9 June 2001 | by Ron OliverSee all my reviews

With all England horrified by the fiendish exploits of Jack the Ripper, a London family slowly becomes concerned by the strange habits of THE LODGER who has rented rooms upstairs...

Atmospheric & creepy, this is one of the great suspense films. Based on the celebrated 1913 horror novel of Marie Belloc Lowndes, the movie memorably captures the panic & paranoia which reigned in London during the Ripper crimes. Using the full palette of shades available to black & white cinematography, the movie creates a chilling, eerie, atmosphere in which one can walk Whitechapel's narrow streets with the murderer.

Laird Cregar mesmerizes in the title role, his great, strange eyes following the viewer like those in the portraits he detests. He is the very picture of obsession & madness. Although lovely Merle Oberon & stalwart George Sanders do very well as the romantic leads, it is Cregar, his tremendous bulk moving silently through the shadows, who will remain in viewers' imaginations.

As the landlords, Sara Allgood & Sir Cedric Hardwicke are exceptional, portraying basically quiet people who come to the alarming conclusion that all is not right in their household. A solid group of character actors - Queenie Leonard, Helena Pickard, Anita Sharp-Bolster, Lumsden Hare - also give vivid performances. Movie mavens will recognize uncredited turns by Billy Bevan as a bartender and, behind the mustache, little Charlie Hall, veteran of many a Laurel & Hardy comedy, as the music hall comedian whose song is interrupted by the Ripper's last attack.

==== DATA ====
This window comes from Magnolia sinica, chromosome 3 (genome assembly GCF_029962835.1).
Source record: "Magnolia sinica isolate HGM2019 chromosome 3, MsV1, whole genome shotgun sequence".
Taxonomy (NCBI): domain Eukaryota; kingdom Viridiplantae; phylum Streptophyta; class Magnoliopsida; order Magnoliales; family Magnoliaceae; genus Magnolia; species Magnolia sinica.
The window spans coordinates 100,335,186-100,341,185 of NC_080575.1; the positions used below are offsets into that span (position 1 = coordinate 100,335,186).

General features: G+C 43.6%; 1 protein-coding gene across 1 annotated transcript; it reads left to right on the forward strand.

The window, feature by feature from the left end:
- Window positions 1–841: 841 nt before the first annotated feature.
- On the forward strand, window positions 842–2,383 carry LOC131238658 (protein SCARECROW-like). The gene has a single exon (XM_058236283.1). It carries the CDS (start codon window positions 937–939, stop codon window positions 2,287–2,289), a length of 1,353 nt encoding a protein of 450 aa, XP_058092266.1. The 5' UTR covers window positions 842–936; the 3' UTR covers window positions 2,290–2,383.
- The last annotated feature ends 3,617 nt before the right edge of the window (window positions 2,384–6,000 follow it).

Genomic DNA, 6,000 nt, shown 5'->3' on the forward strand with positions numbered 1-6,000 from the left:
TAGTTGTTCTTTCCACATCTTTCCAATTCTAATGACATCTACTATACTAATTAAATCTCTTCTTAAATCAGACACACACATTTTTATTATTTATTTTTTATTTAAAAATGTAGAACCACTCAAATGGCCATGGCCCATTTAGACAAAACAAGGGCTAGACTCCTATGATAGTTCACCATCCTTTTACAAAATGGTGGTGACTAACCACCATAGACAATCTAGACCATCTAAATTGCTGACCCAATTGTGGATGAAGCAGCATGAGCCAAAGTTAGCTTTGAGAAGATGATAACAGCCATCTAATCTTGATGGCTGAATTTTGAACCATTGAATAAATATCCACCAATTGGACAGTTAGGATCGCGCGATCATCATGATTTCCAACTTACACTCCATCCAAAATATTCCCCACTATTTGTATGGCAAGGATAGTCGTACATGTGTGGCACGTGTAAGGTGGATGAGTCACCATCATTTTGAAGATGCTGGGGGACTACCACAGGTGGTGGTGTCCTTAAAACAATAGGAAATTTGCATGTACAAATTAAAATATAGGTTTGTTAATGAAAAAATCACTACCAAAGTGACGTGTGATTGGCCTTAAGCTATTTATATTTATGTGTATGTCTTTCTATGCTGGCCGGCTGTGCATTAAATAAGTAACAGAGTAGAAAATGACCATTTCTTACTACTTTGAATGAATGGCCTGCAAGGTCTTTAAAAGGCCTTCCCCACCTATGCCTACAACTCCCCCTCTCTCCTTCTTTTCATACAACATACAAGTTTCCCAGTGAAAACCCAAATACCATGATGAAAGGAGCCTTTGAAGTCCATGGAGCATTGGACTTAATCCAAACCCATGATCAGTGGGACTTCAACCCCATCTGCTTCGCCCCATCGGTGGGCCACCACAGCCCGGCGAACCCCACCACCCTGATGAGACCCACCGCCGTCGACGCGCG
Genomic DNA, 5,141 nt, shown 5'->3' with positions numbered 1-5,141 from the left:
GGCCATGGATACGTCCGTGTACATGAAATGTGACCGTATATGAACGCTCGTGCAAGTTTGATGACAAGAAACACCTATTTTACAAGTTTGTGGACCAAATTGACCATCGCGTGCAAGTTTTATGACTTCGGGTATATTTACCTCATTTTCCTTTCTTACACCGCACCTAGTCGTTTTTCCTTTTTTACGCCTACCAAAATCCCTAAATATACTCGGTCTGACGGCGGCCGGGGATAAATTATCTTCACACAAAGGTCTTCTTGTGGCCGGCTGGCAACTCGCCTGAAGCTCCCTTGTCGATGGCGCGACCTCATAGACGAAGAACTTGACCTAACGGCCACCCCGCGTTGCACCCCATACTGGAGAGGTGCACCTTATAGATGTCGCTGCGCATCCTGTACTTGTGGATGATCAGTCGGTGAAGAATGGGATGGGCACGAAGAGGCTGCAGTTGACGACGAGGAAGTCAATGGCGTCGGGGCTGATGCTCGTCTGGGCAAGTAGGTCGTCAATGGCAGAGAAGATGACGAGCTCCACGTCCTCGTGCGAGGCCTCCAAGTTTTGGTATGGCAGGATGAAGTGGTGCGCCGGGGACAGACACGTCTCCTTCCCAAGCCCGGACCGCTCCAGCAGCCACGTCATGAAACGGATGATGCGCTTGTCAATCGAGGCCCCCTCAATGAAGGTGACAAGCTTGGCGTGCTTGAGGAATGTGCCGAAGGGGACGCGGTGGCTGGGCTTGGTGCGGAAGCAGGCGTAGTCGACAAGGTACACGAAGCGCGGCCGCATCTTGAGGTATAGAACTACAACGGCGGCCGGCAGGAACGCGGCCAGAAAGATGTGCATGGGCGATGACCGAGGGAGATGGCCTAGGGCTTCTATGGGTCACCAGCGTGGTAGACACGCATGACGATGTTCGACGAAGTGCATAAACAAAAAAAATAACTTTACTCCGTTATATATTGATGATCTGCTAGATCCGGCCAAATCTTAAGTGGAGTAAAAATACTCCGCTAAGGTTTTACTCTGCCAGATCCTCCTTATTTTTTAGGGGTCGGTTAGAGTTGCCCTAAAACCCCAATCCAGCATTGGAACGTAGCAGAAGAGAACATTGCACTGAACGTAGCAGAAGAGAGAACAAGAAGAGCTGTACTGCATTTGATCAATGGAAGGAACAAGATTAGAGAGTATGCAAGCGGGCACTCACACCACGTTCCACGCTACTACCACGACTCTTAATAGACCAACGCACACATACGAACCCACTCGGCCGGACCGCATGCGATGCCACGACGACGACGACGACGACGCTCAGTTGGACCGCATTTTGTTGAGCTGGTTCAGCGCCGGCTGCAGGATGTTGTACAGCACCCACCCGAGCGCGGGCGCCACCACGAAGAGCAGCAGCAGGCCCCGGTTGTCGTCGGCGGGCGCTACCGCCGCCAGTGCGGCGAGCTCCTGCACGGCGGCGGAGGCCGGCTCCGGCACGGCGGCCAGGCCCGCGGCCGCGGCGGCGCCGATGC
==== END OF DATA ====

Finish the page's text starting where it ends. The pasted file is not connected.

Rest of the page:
Special mention should be made of British Doris Lloyd (1896-1968), an excellent actress usually seen only in tiny bit roles, often uncredited. Here, unforgettably, she gets to deliver a short, sharp lesson in utter terror as the last of the Ripper's victims. Arriving in Hollywood during the Silent Era, Miss Lloyd would continue to grace small movie moments for decades to come.

Laird Cregar is one of the great What Ifs? of American cinema. Arising out of obscurity, this young actor quickly showed a remarkable talent and was quite soon given featured & starring roles, of which THE LODGER is the most memorable. Alas, his star was to blink out as fast as it rose. Wishing to move into leading & romantic parts, he subjected his 300-pound frame to an extreme crash diet. His body responded with a massive heart attack, killing him only a few months after THE LODGER's release. He was 28 years old.

The film gives a somewhat fictionalized account of the depredations of Jack the Ripper, his identity & the true names of his victims being the most obvious changes. From August 7th to November 10th, 1888, a killer who would become known as Jack the Ripper horrifically butchered seven prostitutes in London's East End, committing acts of such barbaric savagery on the bodies as to be positively bestial. He was never caught, despite a huge public outcry and tremendous efforts from Scotland Yard. In the intervening years there have been numerous suggestive solutions to his identity put forward, some quite fanciful, but no proofs have ever been posited. Jack took his terrible secrets with him to the grave.